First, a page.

Prediction for package delivery to summarize packages
I have the problem, that a customer can buy something. Now I want to predict if the customer is buying another things in the next few days. So that you can summarize the packages and delivery not every package individually. Has someone read a similar issue? My data looks like
customerid order article mandatoryDeliveryDate 1 03.05 Shoes 05.05 1 04.05 Paper 05.05 2 10.04 PS5 11.04 2 12.04 Laptop 16.04 3 28.04 Clock 30.04 3 [XXX]
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How my LSTM model knows about testing data and simply cheats previous values/patterns?
I have EncoderDecoder LSTM model that learns to predict 12 months data in advance, while looking back 12 months. If it helps at all, my dataset has around 10 years in total (120 months). I keep 8 years for training/validation, and 2 years for testing. My understanding is that my model does not have access to the testing data at the training time.
The puzzling thing is that my model predictions are simply a shift of previous points. But how did my model know the actual previous points at the time of prediction? I did not give the monthly values in the testing set to the model! If we say that it simply copies the previous point which you give as input, then I am saying that I am giving it 12 months with completely different values than the ones it predicts (so it does not copy the 12 months I am giving), but the forecasted values are shifts of actual ones (which have never been seen).
Below is an example:
My code source is from here:
Below is my code:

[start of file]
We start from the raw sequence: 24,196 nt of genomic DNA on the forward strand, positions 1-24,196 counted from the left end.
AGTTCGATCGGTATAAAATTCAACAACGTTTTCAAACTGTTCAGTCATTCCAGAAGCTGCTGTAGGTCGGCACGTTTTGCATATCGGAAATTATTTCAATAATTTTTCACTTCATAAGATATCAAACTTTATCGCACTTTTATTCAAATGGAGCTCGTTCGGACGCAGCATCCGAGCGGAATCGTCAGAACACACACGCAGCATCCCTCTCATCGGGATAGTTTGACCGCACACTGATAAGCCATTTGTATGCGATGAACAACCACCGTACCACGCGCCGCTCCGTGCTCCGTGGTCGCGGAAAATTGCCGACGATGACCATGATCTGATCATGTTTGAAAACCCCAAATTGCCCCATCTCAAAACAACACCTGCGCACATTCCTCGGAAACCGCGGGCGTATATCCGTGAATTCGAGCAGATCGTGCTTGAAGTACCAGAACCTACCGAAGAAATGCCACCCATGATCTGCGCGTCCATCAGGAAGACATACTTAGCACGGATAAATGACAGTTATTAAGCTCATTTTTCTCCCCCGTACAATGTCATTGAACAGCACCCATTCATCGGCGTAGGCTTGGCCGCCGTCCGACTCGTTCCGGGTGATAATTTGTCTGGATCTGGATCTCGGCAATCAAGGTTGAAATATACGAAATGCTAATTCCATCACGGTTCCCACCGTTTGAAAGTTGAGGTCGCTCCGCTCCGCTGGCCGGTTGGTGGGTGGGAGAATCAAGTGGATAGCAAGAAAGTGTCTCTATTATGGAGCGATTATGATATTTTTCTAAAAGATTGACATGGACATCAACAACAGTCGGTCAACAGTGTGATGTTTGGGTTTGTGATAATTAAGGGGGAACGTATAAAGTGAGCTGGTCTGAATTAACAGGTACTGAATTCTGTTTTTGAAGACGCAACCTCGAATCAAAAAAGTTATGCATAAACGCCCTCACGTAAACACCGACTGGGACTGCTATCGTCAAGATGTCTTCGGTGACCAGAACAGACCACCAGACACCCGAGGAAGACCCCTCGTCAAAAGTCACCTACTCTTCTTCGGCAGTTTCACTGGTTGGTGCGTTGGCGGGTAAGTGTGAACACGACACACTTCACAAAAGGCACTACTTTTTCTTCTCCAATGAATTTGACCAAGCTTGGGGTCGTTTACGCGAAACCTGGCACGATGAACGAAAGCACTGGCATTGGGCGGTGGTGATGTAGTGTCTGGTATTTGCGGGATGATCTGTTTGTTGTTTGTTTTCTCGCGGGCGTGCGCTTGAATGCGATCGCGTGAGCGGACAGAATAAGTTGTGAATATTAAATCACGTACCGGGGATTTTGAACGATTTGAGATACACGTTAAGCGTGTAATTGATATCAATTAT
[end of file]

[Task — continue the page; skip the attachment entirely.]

#train/test splitting split_position=int(len(scaled_data)*0.8)# 8 years for training train=scaled_data[0:split_position] test=scaled_data[split_position:] #print(train) print('length of train=',len(train)) #print(test) print('length of test=',len(test)) # split train and test data into yearly train/test sets (3d)[observation,year, month] def split_data_yearly(train, test): # restructure into windows of yearly data train = array(split(train, len(train)/12)) test = array(split(test, len(test)/12)) return train, test # evaluate one or more yearly forecasts against expected values def evaluate_forecasts(actual, predicted): scores = list() # calculate an RMSE score for each day for i in range(actual.shape[1]): # calculate mse mse = mean_squared_error(actual[:, i], predicted[:, i]) # calculate rmse rmse = math.sqrt(mse) # store scores.append(rmse) # calculate overall RMSE s = 0 for row in range(actual.shape[0]): for col in range(actual.shape[1]): s += (actual[row, col]  predicted[row, col])**2 score = math.sqrt(s / (actual.shape[0] * actual.shape[1])) ################plot prediction vs actual############################### predicted=predicted.reshape(predicted.shape[0],predicted.shape[1]) jump=12 inv_scores = list() for i in range(len(predicted)): sample_predicted = predicted[i,:] sample_actual=actual[i,:] #inverse normalization sample_predicted_inv= scaler.inverse_transform(sample_predicted.reshape(1, 1)) sample_actual_inv= scaler.inverse_transform(sample_actual.reshape(1, 1)) #print(sample_actual_inv) #print(data_sd[(split_position+(i*jump)1):(split_position+(i*jump1))+len(sample_actual_inv)]) #inverse differencing s=numpy.array(smoothed).reshape(1,1) sample_actual_inv=sample_actual_inv+s[(split_position+(i*jump)):(split_position+(i*jump))+len(sample_actual_inv)] sample_predicted_inv=sample_predicted_inv+s[(split_position+(i*jump)):(split_position+(i*jump))+len(sample_actual_inv)] months=['August'+str(19+i),'September'+str(19+i),'October'+str(19+i),'November'+str(19+i),'December'+str(19+i),'January'+str(20+i),'February'+str(20+i),'March'+str(20+i),'April'+str(20+i),'May'+str(20+i),'June'+str(20+i),'July'+str(20+i)] pyplot.plot( months,sample_actual_inv,'b',label='Actual') pyplot.plot(months,sample_predicted_inv,'', color="orange",label='Predicted') pyplot.legend() pyplot.xticks(rotation=25) pyplot.title('Encoder Decoder LSTM Prediction', y=1.08) pyplot.show() ################### determine RMSE after inversion ################################ mse = mean_squared_error(sample_actual_inv, sample_predicted_inv) rmse = math.sqrt(mse) inv_scores.append(rmse) return score, scores,inv_scores # summarize scores def summarize_scores(name, score, scores): s_scores = ', '.join(['%.1f' % s for s in scores]) print('%s: [%.3f] %s' % (name, score, s_scores)) # convert history into inputs and outputs def to_supervised(train, n_input, n_out=12): # flatten data data = train.reshape((train.shape[0]*train.shape[1], train.shape[2])) X, y = list(), list() in_start = 0 # step over the entire history one time step at a time for _ in range(len(data)): # define the end of the input sequence in_end = in_start + n_input out_end = in_end + n_out # ensure we have enough data for this instance if out_end <= len(data): X.append(data[in_start:in_end, :]) y.append(data[in_end:out_end, 0]) # move along one time step in_start += 1 return array(X), array(y) # train the model def build_model(train, n_input): # prepare data train_x, train_y = to_supervised(train, n_input) #take portion for validation val_size=12; test_x,test_y=train_x[val_size:], train_y[val_size:] train_x,train_y=train_x[0:val_size],train_y[0:val_size] # define parameters verbose, epochs, batch_size = 1,25, 8 n_timesteps, n_features, n_outputs = train_x.shape[1], train_x.shape[2], train_y.shape[1] # reshape output into [samples, timesteps, features] train_y = train_y.reshape((train_y.shape[0], train_y.shape[1], 1)) # define model model = Sequential() model.add(LSTM(64, activation='relu', input_shape=(n_timesteps, n_features))) model.add(RepeatVector(n_outputs)) model.add(LSTM(64, activation='relu', return_sequences=True)) model.add(TimeDistributed(Dense(100, activation='relu'))) model.add(TimeDistributed(Dense(1))) #sgd = optimizers.SGD(lr=0.004, decay=1e6, momentum=0.9, nesterov=True) model.compile(loss='mse', optimizer='adam') # fit network train_history= model.fit(train_x, train_y, epochs=epochs, batch_size=batch_size, validation_data=(test_x, test_y),verbose=verbose) loss = train_history.history['loss'] val_loss = train_history.history['val_loss'] pyplot.plot(loss) pyplot.plot(val_loss) pyplot.legend(['loss', 'val_loss']) pyplot.show() return model # make a forecast def forecast(model, history, n_input): # flatten data data = array(history) data = data.reshape((data.shape[0]*data.shape[1], data.shape[2])) # retrieve last observations for input data input_x = data[n_input:, :] # reshape into [1, n_input, n] input_x = input_x.reshape((1, input_x.shape[0], input_x.shape[1])) # forecast the next year yhat = model.predict(input_x, verbose=0) # we only want the vector forecast yhat = yhat[0] return yhat # evaluate a single model def evaluate_model(train, test, n_input): # fit model model = build_model(train, n_input) # history is a list of yearly data history = [x for x in train] # walkforward validation over each year predictions = list() for i in range(len(test)): # predict the year yhat_sequence = forecast(model, history, n_input) # store the predictions predictions.append(yhat_sequence) # get real observation and add to history for predicting the next year history.append(test[i,:]) # evaluate predictions days for each year predictions = array(predictions) score, scores, inv_scores = evaluate_forecasts(test[:, :, 0], predictions) return score, scores,inv_scores # split into train and test train, test = split_data_yearly(train, test) # evaluate model and get scores n_input = 12 score, scores, inv_scores = evaluate_model(train, test, n_input) # summarize scores summarize_scores('lstm', score, scores) print('RMSE score after inversion:',inv_scores) # plot scores months=['July','August','September','October','November','December','January','February','March','April','May','June'] #pyplot.plot(months, scores, marker='o', label='lstm') #pyplot.show()